‘An artist who needs to be seen now’: Estorick gallery’s new exhibition celebrates work of Olivier Debré

Olivier Debré’s Longue barre bleue Svanoy, 1974. Image: courtesy Estorick Collection

Canonbury Square’s Estorick Collection of Modern Italian Art is playing host to a new exhibition of works by 20th-century French painter Olivier Debré.

Fervent Abstraction features 30 pieces selected by Michael Estorick, chair of the Estorick Foundation and son of Eric and Salome Estorick, who set up the Islington gallery in 1998.

The Estorick Collection boasts 120 works of art, including original paintings, prints and sculptures by Boccioni, Severini and Morandi.

Estorick said: “Debré was a wonderful painter. Enormously prolific but also remarkably consistent in quality, he is highly regarded throughout the world, yet remains almost unknown in the UK.

“Debré is an artist who needs to be seen now, not least in the context of the Covid pandemic and of Brexit, which while often making the world feel smaller, also threatens cultural ties with continental Europe.”

Debré (1920-1999) is known for his work in the lyrical abstraction movement.

Taking inspiration firstly from Picasso, whom he met in 1941, and later from Japanese calligraphy, the artist began to use vivid colours in 1960 which became synonymous with his style, aligning him with the likes of Mark Rothko and Jules Olitski.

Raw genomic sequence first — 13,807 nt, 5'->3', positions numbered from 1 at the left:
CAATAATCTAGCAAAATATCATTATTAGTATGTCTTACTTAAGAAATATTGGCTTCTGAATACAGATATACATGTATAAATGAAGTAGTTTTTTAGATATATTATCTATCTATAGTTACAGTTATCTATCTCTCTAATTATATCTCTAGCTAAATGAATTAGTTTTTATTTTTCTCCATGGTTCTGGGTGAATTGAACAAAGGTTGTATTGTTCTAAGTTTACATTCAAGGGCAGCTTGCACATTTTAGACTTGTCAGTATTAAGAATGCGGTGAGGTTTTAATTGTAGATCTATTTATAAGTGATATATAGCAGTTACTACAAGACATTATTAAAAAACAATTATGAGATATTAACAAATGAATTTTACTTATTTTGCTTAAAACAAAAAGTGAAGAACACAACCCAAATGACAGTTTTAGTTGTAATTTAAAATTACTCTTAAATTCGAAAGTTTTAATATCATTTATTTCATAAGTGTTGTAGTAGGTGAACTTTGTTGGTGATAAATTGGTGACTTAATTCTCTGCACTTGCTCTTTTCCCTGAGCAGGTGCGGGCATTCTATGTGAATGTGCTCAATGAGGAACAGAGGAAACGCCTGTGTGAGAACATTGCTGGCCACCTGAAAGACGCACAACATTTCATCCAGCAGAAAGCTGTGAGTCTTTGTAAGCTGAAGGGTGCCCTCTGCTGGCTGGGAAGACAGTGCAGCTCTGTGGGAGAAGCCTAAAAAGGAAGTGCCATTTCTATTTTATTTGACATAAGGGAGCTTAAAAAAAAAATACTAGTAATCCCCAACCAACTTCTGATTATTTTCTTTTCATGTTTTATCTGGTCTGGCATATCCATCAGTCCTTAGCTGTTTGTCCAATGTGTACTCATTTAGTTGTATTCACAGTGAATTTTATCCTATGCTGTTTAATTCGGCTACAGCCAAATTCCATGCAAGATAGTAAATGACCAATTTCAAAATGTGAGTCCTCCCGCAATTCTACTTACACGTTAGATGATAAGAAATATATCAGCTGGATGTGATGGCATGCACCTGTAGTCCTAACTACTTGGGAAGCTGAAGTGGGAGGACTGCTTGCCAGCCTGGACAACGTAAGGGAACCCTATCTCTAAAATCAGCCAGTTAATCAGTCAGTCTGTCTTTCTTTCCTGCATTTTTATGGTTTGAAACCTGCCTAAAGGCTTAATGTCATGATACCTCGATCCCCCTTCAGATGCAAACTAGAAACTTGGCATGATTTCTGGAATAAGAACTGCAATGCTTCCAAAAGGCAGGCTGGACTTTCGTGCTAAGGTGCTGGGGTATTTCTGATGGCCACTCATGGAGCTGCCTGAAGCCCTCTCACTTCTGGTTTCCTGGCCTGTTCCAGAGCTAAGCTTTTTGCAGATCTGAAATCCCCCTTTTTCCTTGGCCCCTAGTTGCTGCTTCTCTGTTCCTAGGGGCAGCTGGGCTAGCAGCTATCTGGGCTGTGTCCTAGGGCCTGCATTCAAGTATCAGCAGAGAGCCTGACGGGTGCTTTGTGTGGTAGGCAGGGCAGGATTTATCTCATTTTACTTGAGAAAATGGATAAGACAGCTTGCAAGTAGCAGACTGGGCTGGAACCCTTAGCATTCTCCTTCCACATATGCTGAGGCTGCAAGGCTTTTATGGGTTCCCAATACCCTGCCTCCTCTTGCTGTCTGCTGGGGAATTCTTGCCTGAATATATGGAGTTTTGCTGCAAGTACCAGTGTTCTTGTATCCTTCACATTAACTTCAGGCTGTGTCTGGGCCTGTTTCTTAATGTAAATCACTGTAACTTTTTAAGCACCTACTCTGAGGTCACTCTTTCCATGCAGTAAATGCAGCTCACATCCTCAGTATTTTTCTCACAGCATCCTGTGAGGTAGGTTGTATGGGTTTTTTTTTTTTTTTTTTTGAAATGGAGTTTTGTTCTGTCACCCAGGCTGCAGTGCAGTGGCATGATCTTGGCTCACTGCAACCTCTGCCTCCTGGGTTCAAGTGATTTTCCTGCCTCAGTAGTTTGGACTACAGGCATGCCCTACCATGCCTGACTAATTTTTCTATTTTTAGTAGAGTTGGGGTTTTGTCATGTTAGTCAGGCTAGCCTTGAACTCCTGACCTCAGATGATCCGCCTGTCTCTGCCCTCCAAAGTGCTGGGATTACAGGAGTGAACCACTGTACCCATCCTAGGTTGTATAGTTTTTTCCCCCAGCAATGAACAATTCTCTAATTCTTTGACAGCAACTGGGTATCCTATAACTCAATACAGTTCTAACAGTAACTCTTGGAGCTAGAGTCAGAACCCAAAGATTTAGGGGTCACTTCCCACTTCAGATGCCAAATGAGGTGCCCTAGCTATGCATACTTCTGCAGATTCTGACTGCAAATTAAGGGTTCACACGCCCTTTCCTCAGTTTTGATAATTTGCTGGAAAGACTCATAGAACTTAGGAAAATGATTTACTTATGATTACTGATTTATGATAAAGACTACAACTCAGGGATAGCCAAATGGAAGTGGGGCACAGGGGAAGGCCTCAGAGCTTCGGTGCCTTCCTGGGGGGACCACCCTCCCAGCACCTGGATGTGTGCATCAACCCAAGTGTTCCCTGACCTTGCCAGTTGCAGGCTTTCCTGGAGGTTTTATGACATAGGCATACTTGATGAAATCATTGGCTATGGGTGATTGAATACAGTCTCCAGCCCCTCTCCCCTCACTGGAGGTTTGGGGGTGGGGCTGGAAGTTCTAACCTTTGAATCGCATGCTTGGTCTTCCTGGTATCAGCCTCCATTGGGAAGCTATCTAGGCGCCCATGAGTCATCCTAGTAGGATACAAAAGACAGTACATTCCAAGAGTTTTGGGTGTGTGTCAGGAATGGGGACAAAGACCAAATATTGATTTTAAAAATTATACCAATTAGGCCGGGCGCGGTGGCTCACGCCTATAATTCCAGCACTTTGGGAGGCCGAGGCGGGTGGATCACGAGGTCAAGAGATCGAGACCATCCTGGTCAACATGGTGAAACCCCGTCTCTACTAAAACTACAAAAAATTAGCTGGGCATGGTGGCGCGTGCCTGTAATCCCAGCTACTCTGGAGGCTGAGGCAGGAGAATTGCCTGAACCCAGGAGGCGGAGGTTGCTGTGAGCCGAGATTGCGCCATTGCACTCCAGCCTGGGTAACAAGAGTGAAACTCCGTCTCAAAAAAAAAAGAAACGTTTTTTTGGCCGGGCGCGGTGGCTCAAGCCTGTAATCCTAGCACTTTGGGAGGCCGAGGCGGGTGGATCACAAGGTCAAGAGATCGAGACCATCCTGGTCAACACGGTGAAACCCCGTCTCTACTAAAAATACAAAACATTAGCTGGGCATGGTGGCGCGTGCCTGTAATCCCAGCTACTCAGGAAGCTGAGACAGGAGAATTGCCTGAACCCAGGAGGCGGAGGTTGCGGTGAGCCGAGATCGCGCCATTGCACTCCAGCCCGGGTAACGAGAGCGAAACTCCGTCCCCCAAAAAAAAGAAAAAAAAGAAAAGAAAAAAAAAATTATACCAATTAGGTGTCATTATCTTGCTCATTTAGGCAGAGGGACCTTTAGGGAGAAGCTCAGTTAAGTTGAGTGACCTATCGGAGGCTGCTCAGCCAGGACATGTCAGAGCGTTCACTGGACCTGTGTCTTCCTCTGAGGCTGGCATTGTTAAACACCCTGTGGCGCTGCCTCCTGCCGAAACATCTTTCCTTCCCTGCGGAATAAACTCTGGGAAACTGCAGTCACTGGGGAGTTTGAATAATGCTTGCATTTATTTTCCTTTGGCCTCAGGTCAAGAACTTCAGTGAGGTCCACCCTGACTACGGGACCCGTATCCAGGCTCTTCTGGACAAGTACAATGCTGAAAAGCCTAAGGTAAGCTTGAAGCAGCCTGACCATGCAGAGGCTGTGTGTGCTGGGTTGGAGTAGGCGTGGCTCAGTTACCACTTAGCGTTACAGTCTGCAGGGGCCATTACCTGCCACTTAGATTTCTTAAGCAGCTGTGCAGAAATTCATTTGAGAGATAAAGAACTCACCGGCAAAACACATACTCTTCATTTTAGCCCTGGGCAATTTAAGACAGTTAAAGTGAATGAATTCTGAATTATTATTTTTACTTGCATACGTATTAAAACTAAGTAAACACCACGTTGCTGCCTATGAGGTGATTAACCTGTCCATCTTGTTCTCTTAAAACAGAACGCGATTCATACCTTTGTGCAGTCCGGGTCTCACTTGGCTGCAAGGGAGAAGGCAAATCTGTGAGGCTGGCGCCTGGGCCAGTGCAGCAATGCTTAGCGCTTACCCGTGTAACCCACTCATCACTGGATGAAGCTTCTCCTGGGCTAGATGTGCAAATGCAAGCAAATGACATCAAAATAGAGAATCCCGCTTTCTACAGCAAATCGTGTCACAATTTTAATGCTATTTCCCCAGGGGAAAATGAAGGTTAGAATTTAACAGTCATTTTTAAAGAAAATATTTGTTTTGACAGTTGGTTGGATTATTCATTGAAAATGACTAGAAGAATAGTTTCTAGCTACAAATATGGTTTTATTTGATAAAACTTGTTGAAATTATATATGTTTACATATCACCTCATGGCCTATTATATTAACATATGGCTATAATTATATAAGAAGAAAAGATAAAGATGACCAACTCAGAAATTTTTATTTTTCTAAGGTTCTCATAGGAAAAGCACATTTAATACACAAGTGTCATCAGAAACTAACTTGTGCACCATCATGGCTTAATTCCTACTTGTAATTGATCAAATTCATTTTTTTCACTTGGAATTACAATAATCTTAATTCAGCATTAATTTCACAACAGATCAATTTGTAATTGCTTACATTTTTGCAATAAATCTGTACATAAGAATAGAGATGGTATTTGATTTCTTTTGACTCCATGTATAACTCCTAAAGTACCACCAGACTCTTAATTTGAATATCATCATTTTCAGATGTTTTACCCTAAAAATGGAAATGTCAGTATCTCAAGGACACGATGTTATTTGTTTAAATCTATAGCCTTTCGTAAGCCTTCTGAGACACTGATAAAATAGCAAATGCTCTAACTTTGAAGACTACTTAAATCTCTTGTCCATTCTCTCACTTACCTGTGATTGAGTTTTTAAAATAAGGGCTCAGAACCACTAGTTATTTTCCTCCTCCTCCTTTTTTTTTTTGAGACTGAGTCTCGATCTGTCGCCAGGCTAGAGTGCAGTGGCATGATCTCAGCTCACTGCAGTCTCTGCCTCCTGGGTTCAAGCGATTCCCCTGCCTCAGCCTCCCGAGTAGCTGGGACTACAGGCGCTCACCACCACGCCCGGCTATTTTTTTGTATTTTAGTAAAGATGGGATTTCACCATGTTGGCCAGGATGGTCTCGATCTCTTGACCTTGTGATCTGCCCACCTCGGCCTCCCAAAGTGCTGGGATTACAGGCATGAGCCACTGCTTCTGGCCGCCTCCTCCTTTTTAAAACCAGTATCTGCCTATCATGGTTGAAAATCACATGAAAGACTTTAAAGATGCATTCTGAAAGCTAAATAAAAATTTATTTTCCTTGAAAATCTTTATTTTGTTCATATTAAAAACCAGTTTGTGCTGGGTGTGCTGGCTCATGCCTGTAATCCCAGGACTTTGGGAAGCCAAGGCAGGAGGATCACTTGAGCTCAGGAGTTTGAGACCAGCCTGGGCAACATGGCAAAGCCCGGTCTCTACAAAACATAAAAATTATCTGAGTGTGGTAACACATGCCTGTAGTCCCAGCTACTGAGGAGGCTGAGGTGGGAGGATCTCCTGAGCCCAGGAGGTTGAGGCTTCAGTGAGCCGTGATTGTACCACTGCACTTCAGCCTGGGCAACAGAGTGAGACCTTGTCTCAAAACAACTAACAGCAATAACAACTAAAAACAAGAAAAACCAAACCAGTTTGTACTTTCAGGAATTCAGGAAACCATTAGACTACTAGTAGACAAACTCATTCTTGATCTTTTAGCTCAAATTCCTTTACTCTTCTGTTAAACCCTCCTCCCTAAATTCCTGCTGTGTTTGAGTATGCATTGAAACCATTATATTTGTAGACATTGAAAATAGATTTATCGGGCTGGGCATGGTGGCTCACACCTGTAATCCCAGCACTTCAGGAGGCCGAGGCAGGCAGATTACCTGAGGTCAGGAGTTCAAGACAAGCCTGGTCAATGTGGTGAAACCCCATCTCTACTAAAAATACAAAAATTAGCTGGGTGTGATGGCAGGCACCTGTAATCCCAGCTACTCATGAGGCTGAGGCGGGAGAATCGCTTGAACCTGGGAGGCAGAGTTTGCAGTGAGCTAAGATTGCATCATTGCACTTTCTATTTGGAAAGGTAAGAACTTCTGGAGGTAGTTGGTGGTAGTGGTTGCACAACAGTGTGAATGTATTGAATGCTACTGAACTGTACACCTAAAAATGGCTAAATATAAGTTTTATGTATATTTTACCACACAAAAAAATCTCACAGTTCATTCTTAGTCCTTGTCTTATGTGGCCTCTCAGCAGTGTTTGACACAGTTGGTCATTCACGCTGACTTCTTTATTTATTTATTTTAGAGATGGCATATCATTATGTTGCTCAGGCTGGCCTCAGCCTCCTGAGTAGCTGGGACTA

Debré drew inspiration from the natural phenomena around him, such as storms, typhoons and rivers, and used the emotions they invoked to inform his artistic process.

This is one of only a handful of times that the Estorick Collection has featured art that hasn’t come from or been directly linked to Italy.

“My parents’ taste for French 20th-century art, of which they owned a great deal, means that I believe this exhibition will not be out of place at the Estorick Collection,” Estorick said.

The temporary exhibition will be shown across three of the six gallery spaces, and will be on display until 26 September.

The Estoricks’ permanent collection of futurist Italian art is on display year-round, and has become a vital facet of Islington’s art scene.

Gallery director Roberta Cremoncini said: “When the gallery first opened 20 years ago there was not much interest in this kind of art.

“Now with the gallery, the shop, the cafe, Estorick has become its own entity.”

Fervent Abstraction runs until 26 September at Estorick Collection, 39A Canonbury Square, London N1 2AN.